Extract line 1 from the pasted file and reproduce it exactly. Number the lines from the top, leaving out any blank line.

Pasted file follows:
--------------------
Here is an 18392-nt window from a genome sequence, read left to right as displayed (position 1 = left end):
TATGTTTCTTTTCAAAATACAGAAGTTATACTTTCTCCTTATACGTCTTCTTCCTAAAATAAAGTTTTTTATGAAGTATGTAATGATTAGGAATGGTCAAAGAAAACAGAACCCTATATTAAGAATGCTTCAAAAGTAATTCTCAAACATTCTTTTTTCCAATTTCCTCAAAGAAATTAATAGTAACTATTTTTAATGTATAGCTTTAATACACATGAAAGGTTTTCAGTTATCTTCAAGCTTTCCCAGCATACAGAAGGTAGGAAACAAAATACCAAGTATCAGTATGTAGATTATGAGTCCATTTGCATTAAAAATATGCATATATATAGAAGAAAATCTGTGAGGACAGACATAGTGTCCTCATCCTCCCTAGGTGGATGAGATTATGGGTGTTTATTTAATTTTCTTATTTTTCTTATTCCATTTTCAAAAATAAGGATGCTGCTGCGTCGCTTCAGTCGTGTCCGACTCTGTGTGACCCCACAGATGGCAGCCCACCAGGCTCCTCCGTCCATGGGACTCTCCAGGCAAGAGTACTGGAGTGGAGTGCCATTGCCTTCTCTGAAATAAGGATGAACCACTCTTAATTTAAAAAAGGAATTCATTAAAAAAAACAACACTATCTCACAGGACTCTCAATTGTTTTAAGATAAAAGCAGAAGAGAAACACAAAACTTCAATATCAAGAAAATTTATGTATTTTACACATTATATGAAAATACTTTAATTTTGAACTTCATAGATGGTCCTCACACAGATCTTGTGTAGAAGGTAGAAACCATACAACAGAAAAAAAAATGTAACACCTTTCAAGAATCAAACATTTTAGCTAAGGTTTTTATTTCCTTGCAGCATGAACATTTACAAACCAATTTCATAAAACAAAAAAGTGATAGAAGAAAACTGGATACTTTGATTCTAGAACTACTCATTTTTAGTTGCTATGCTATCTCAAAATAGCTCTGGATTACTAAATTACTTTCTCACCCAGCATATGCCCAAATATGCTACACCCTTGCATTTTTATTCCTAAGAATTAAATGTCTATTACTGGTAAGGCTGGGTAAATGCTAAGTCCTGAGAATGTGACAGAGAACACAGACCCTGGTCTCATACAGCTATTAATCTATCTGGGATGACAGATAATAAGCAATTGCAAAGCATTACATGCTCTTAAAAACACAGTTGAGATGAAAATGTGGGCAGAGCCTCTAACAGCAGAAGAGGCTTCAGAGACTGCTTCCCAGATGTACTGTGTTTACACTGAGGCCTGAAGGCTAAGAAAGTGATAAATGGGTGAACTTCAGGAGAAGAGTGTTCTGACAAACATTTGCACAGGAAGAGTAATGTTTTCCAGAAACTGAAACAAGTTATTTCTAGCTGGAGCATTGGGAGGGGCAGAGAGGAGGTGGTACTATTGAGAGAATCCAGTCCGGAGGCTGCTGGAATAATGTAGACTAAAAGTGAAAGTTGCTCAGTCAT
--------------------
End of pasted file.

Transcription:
Here is an 18392-nt window from a genome sequence, read left to right as displayed (position 1 = left end):